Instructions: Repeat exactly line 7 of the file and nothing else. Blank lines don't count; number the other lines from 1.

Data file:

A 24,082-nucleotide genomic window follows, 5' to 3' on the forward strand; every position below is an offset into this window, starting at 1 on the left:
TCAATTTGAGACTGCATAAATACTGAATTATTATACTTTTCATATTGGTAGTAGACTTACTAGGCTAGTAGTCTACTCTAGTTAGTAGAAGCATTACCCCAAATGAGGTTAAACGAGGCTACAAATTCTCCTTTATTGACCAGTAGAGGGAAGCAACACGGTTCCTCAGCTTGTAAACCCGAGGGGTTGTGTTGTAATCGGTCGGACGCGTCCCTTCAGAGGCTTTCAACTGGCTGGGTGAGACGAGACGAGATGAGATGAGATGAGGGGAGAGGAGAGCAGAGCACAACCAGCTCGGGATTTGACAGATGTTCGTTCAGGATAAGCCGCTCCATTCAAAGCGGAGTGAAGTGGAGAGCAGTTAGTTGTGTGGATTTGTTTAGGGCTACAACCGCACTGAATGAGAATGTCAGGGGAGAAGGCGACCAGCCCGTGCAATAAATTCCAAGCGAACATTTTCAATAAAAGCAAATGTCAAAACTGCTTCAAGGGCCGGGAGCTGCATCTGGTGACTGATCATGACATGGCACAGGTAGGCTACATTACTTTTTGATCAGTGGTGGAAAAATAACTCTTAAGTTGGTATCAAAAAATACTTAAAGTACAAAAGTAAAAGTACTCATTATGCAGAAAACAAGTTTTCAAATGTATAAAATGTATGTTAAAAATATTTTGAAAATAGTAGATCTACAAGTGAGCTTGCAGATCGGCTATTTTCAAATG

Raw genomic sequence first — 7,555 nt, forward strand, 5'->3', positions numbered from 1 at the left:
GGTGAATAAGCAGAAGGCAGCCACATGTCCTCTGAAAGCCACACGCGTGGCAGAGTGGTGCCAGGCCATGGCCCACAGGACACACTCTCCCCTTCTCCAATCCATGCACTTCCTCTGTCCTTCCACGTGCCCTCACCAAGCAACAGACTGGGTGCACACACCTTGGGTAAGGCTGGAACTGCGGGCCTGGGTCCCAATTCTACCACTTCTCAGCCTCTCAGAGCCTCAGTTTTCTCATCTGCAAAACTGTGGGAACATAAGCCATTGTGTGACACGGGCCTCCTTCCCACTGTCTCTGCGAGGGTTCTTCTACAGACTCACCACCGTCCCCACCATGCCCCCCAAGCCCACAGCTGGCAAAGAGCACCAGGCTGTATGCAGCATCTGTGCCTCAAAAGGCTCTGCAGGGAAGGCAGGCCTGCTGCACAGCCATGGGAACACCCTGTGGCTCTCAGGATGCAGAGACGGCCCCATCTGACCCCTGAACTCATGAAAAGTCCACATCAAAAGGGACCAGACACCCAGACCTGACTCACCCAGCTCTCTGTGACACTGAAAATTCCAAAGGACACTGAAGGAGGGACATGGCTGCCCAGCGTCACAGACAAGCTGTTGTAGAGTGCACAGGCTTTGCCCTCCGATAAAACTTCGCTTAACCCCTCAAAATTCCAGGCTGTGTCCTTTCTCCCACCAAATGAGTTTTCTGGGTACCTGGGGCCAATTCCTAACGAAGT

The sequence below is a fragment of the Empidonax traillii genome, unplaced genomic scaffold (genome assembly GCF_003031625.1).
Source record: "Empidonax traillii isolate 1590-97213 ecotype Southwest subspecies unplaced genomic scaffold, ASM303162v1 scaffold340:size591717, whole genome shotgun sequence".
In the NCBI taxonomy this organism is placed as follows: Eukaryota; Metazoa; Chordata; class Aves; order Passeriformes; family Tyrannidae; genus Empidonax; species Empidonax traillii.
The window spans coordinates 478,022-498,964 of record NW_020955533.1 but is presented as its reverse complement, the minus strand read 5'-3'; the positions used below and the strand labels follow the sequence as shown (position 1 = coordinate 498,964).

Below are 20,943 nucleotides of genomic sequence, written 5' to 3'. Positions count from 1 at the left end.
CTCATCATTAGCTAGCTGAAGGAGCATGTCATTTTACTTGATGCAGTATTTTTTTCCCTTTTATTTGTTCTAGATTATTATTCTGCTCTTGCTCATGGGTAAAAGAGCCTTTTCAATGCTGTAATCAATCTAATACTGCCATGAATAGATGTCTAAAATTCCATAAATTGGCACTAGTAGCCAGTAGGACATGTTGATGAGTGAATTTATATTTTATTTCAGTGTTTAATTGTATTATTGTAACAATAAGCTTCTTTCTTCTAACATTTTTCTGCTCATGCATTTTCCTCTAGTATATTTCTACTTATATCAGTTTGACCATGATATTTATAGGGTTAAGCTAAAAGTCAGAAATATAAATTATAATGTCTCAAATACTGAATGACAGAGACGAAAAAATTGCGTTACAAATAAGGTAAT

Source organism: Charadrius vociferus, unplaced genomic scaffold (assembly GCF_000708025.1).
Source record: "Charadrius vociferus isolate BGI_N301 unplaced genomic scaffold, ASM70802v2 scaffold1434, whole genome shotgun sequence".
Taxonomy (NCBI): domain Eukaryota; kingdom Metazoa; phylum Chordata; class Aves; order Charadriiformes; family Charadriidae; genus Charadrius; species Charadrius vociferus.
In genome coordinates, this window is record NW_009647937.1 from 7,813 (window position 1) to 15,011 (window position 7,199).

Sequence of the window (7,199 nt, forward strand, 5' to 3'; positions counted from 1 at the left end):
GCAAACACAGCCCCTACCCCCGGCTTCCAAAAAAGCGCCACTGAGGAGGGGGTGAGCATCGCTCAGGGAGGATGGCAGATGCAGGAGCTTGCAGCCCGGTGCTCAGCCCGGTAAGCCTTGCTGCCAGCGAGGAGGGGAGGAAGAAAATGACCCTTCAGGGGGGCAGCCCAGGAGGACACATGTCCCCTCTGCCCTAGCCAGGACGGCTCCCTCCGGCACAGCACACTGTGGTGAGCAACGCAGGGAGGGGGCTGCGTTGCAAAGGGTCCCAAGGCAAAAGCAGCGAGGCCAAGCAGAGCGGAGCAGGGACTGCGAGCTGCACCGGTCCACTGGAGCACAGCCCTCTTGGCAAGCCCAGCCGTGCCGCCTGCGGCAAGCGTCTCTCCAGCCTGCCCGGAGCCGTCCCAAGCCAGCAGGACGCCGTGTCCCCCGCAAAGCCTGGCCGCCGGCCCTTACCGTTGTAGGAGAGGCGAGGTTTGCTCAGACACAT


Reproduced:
In the NCBI taxonomy this organism is placed as follows: Eukaryota; Metazoa; Chordata; class Aves; order Passeriformes; family Tyrannidae; genus Empidonax; species Empidonax traillii.